“On an Excel sheet, I’m just looking at black and white, and it’s so easy to get confused.”—Ada Enechi, Producer & Production Manager, BuzzFeed
Now, if you’re like most people, you’ve probably used Spreadsheets as a home for your work management processes. And many of you reading those lines might actually still use it for that purpose.
If so, we understand. After all, it’s inexpensive, and you can even build decent project timelines with Spreadsheets, but they also quickly turn into a hot mess, right? Your ideal work management toolbox shouldn’t be a hot mess. It should be a clear environment you and your team like to use.
The ideal work management toolbox for your team
Say you purchase the most comprehensive tools on the market. What good would it do if no one would use them? The best tools are evidently the ones you and your team actually use.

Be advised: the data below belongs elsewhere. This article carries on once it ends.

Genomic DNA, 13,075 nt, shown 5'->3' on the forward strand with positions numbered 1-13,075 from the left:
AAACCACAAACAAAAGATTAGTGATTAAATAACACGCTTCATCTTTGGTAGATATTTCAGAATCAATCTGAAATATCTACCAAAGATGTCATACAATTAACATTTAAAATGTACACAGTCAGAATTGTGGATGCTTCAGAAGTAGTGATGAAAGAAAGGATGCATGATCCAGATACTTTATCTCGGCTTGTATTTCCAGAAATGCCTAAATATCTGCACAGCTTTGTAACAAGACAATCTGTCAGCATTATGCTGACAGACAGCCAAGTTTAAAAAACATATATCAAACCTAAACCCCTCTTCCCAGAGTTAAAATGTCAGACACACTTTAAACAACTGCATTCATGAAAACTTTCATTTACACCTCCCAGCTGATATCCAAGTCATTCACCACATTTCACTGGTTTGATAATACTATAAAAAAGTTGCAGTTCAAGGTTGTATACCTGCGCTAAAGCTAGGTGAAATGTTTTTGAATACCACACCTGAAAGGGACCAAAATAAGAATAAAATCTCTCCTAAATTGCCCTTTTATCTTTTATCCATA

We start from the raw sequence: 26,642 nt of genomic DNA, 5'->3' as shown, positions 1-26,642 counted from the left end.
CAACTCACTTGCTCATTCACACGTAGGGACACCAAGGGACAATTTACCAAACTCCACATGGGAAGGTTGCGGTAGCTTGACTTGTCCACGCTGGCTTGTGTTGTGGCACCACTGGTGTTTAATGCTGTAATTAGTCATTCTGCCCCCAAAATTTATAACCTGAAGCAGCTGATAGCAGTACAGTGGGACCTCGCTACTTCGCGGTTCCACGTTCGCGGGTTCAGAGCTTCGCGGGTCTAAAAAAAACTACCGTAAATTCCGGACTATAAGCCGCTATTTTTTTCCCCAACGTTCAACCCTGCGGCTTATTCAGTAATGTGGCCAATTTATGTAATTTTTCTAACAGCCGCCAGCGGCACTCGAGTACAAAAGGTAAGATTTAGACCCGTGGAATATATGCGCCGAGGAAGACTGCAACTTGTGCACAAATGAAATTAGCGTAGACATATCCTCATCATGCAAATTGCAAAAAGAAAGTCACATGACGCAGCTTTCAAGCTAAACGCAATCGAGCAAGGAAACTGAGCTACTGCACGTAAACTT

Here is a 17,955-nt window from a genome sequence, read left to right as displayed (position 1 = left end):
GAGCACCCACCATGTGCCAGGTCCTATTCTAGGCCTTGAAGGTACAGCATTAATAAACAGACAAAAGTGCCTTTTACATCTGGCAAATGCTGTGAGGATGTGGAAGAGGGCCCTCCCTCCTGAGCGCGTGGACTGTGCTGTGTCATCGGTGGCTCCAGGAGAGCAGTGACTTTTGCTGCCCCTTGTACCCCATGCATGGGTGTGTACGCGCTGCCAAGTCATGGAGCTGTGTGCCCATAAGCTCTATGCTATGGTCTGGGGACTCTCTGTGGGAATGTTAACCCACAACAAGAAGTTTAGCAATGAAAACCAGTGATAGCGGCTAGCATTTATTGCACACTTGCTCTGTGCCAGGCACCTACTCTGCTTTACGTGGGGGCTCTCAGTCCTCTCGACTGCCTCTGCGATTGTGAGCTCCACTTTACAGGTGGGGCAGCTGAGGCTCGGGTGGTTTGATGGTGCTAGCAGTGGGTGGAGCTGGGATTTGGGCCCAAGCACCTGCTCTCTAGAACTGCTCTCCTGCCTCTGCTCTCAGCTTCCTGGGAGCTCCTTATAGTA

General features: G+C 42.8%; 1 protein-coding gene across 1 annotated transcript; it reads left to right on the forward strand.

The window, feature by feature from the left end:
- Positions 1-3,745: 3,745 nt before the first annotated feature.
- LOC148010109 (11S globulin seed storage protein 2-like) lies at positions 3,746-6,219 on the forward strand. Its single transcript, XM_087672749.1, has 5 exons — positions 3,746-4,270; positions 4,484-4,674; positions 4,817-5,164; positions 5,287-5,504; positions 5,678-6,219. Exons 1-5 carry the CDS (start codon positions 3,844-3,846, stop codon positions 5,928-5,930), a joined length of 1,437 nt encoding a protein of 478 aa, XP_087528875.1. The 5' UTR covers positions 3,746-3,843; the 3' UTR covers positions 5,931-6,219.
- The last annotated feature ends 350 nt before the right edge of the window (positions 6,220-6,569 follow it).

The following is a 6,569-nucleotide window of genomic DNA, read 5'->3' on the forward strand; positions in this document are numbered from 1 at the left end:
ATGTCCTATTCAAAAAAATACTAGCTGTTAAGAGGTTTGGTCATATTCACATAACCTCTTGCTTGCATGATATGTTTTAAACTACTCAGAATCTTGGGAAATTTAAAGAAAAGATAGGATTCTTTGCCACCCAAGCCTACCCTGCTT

Small teams often lack the time (people), skills, or technology to conduct and deliver projects on time. So, why would they have time to deal with complicated software to structure their work?
There’s no need to reinvent the wheel; the simpler, the better. As we’ve mentioned earlier, we believe your work management toolbox should include simple and easy-to-use project planning, resource planning, and task management features.
What makes a good project planning tool?
Your work management toolbox should first and foremost include advanced yet visual project planning capabilities.
Of course, project planning could be done using Spreadsheets or other complex project management solutions. And it would most likely tick some of your boxes.